Law and Home Affairs Minister K. Shanmugam has clarified to church leaders the "inaccurate impression" created by a news report, which quoted him saying that there are passages in the Bible which invite Christians to kill non-believers.
The National Council of Churches of Singapore (NCCS) had expressed concern that such a statement would misrepresent the Bible and Christianity.
Mr Shanmugam gave context to his remarks during a closed-door dialogue with more than 200 pastors and church leaders last Friday, and the NCCS yesterday released a statement summarising the meeting.
The points made by the minister were "helpful and appreciated" by the Christian community, said the NCCS in its statement, signed off by president Rennis Ponniah and general secretary Ngoei Foong Nghian.
The online news report by Today was based on a speech Mr Shanmugam gave at an international conference organised by Muslim non-governmental organisations last October.
The NCCS noted that the minister was speaking to Muslim leaders about the charging of an imam, who had made a public supplication during Friday prayers that could sow discord between Muslims, Christians and Jews.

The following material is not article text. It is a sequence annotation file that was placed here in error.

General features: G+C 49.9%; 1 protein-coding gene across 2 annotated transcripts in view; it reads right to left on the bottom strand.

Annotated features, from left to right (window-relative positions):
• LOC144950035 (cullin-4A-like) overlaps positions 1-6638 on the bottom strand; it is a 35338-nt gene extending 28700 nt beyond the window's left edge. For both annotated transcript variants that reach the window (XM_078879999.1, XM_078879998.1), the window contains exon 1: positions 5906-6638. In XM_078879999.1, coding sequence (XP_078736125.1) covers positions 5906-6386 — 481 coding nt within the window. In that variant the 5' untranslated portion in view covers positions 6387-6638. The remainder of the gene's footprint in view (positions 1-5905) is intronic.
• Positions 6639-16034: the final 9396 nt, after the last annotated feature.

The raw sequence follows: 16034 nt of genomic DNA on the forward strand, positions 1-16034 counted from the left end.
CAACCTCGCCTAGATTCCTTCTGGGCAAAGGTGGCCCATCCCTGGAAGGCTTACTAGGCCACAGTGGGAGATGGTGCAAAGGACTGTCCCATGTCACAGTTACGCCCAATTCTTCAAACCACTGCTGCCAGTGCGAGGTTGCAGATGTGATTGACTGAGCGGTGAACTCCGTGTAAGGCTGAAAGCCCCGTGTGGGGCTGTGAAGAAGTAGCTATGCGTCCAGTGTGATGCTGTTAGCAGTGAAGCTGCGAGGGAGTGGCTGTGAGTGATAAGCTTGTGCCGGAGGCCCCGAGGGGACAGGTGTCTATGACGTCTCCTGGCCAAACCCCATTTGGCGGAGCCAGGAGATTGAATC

"If not contextualised, some who heard it could believe that it supported violence towards Christians and Jews," the NCCS noted.
After the news of the imam's prayer became public, some had suggested that such a supplication was acceptable as it was based on tradition, the NCCS said.
It said Mr Shanmugam's response was that such statements had to be contextualised to Singapore's situation and community.
"He said that there are passages in the religious texts of different religions which, on the face of it, could be seen as calling for violence and intolerance," said the NCCS. "However, religious leaders will usually contextualise them."
It was in this context that Mr Shanmugam mentioned the "destroy" passages in the Bible as an example, the NCCS added.
The minister acknowledged that Christians had always understood that the "destroy" passages contained occasional commands that were specific to a historical context, said NCCS.
"These passages are treated contextually by pastors; that such commands are not a divine sanction or universal principle to justify violence by Christians against non-believers. The same principle should apply to all religions.
"Similar passages, verses, traditions can be found in other religions and they have to be dealt with in the same way," it said.
Mr Shanmugam also spoke to church leaders about the threat of terrorism and other challenges facing Singapore during the dialogue.
"The minister's initiative in calling for this meeting... his careful depiction of the current scenario facing Singapore, as well as his openness to the feedback from NCCS on his reported statement, reflect the healthy relationship and communication between the Government and religious leaders of the different faiths," said the NCCS.
It added that the session serves as a "timely reminder that we live in a period of heightened threats to safety and security".